A Knuckle Buster!
The pockets where the tang pins rest are precision machined and deep, which has led to some people being pinched by this monster. I have not been pinched once manipulating it in forward grip and only pinched once in reverse grip. If you choke up on this knife while manipulating it, meaning your hand is closer to the pivot area, it will bite you. The handles are long enough that you can find a great place for your hand anyway! The knife is large!
Manipulating this knife is fun for me. It is so entirely different from any other Balisong that I own, I find myself picking it up just to play with it. If you get carried away with this monster, it will bust your knuckles for you. This is not a negative observation, it is just the truth. It can bust you up if you do not respect it.
Parts of this mini-review were written within days of receiving the knife. I was enthusiastic about it! While manipulating it, I started to hear the blade sliding inside the handles during flipping and I wanted to hold off on the review for a couple months and flip it some more and that way, the review would be more honest in my opinion.
After three months, there are some scratches, from the tip to about one quarter of an inch behind the tip, that area is lightly scuffed from the sliding. Perhaps bushings that are twice as thick [?] would solve that problem. It is minor, this is not a Custom Knife. It is a Limited Production Knife, so it is not a horrible concern in my sometimes picky opinion. I did want to see how bad it would get as the knife broke in, but so far, this is all that has happened. My fear was that the blade would become scuffed all along the length which would have been horrible. It has not happened.
An Eerie Silence?
No, The Brass Tiger is not "silent." However, it is very, very quiet when lubricated. There is a slight click-clack that Balisong Fans will be familiar with of course, but the louder, sharper sounds normally associated with the Balisong Knife are not present. The Tiger has a "click-clack, click/slide-clack" sound to it. I donít quite know how to accurately describe the sound during manipulation, not silent, yet, so quiet...a distinct difference from Benchmade Balisongs. Part of the sound, the "slide," is from the blade rubbing the brass handles, as described above. Sort of like my Benchmade Model 45 that has misaligned handles. The "slide" actually sounds sort of ominous, like a Butcherís Steel sliding down a knife... Make no mistake though, all things considered, this is a very quiet Balisong. And looking at it while flipping and it being that quiet, seems rather ominous [shudder].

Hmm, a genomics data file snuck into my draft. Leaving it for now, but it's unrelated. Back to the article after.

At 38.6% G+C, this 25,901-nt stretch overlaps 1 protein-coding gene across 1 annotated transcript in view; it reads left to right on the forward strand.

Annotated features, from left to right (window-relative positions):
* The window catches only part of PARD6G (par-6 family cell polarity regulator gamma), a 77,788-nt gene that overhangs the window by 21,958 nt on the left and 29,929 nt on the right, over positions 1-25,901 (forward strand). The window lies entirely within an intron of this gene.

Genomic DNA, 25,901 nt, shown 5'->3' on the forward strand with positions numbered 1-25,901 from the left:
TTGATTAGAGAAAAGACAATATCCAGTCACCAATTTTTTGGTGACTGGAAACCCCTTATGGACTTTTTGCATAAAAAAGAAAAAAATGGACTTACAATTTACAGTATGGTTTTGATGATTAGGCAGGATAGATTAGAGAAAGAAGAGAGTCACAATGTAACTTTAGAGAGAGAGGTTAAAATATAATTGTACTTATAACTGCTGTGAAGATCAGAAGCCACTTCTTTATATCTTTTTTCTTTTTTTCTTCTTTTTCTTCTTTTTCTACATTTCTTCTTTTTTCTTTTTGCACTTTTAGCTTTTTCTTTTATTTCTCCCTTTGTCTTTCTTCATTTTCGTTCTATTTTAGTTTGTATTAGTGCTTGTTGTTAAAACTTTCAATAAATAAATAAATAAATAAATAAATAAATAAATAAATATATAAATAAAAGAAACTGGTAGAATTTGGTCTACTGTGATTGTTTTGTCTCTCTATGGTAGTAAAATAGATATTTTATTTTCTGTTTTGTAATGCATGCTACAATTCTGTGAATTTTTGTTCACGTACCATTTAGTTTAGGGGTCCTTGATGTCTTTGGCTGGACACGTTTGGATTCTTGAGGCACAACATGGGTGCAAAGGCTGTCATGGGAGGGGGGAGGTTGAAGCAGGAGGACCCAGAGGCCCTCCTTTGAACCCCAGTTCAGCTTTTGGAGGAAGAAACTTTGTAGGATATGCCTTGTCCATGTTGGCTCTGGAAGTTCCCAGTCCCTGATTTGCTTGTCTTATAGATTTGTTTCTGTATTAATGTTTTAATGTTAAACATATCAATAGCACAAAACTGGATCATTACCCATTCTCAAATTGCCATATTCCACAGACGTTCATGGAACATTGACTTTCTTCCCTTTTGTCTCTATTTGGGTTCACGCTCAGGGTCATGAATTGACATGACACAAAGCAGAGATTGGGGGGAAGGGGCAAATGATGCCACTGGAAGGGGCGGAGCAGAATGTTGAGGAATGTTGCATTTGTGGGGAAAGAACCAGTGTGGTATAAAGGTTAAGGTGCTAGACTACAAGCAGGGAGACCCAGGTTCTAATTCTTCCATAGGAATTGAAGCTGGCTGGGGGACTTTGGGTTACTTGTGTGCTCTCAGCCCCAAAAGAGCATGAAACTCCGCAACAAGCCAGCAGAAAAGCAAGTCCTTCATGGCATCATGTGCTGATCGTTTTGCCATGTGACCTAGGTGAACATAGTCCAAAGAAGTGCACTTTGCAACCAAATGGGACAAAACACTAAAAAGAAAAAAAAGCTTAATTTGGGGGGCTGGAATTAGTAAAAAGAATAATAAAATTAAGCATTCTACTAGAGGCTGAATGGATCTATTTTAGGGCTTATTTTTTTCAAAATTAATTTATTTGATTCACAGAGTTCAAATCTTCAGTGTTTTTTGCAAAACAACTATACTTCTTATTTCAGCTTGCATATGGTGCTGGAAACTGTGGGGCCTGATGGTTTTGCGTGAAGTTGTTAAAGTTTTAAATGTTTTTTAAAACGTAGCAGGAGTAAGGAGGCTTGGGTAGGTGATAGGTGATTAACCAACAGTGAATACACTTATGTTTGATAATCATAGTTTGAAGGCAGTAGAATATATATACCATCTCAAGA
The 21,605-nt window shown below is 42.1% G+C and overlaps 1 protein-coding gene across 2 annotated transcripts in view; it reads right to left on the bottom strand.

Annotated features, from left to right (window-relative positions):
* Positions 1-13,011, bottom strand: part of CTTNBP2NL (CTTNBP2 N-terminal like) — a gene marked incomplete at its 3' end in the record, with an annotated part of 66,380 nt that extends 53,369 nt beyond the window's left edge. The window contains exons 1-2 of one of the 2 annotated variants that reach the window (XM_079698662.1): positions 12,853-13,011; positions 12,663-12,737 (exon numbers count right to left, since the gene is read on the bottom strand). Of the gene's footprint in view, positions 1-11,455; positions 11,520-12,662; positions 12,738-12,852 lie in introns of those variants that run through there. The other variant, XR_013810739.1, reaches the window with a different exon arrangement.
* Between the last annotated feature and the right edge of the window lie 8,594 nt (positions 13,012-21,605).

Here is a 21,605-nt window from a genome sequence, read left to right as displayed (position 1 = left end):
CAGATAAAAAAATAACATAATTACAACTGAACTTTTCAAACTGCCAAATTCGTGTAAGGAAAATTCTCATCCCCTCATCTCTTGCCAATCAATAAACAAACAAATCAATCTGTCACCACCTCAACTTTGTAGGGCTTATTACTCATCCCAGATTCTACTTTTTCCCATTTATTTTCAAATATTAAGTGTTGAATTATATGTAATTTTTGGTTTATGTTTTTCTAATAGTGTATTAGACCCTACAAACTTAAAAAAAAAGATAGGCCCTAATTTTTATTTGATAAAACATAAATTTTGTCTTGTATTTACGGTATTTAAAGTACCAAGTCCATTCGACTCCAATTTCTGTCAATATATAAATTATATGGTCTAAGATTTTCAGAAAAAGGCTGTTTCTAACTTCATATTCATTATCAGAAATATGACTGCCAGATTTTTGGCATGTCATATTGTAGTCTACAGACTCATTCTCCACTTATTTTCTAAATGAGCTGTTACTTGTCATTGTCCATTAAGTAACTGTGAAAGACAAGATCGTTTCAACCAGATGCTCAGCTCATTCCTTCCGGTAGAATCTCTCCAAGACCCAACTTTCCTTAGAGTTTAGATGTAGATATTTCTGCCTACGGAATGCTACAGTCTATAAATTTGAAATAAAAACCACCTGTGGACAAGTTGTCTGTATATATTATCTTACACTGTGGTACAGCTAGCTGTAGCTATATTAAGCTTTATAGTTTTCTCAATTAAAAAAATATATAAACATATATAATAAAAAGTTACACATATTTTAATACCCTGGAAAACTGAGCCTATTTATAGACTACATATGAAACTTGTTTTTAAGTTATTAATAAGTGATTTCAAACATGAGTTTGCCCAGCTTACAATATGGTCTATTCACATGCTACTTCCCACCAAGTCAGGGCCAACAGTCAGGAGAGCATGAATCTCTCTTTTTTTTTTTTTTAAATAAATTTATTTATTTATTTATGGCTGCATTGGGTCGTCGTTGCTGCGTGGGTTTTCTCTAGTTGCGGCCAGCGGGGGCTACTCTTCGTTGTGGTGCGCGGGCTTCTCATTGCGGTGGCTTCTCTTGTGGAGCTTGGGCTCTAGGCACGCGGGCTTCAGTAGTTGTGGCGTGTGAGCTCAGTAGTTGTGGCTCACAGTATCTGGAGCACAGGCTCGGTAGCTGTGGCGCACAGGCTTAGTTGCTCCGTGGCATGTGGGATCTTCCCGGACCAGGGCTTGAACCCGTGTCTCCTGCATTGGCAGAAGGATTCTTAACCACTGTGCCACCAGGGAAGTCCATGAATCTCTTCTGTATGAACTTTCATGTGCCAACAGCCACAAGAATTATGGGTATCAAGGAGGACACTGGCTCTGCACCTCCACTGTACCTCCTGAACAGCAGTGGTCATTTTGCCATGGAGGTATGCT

As a Self-Defense Weapon
This is not the most easy to carry Balisong due to the weight of it. As I stated in the opening of this review, this is a very heavy Balisong.
There are two basic groups of people when it comes to using the Balisong Knife as a "Fighting Folder."
Group One obviously uses the Balisong as a knife, a no-brainer, and the really skilled people realize that the Balisong Knife has many different, combative, attributes as well. The Balisong in the closed position is very useful as an Impact Weapon. The same movements for the Pocket Stick are 100% viable with a closed Balisong. There are pinching movements that can be performed with the handles using an unlatched (or latchless for that matter) Balisong as well. For those of you that focus more on striking with either end of the Balisong, more than joint manipulations with the length of the handles, this tang area provides an excellent striking/pinching area. [Pic.5]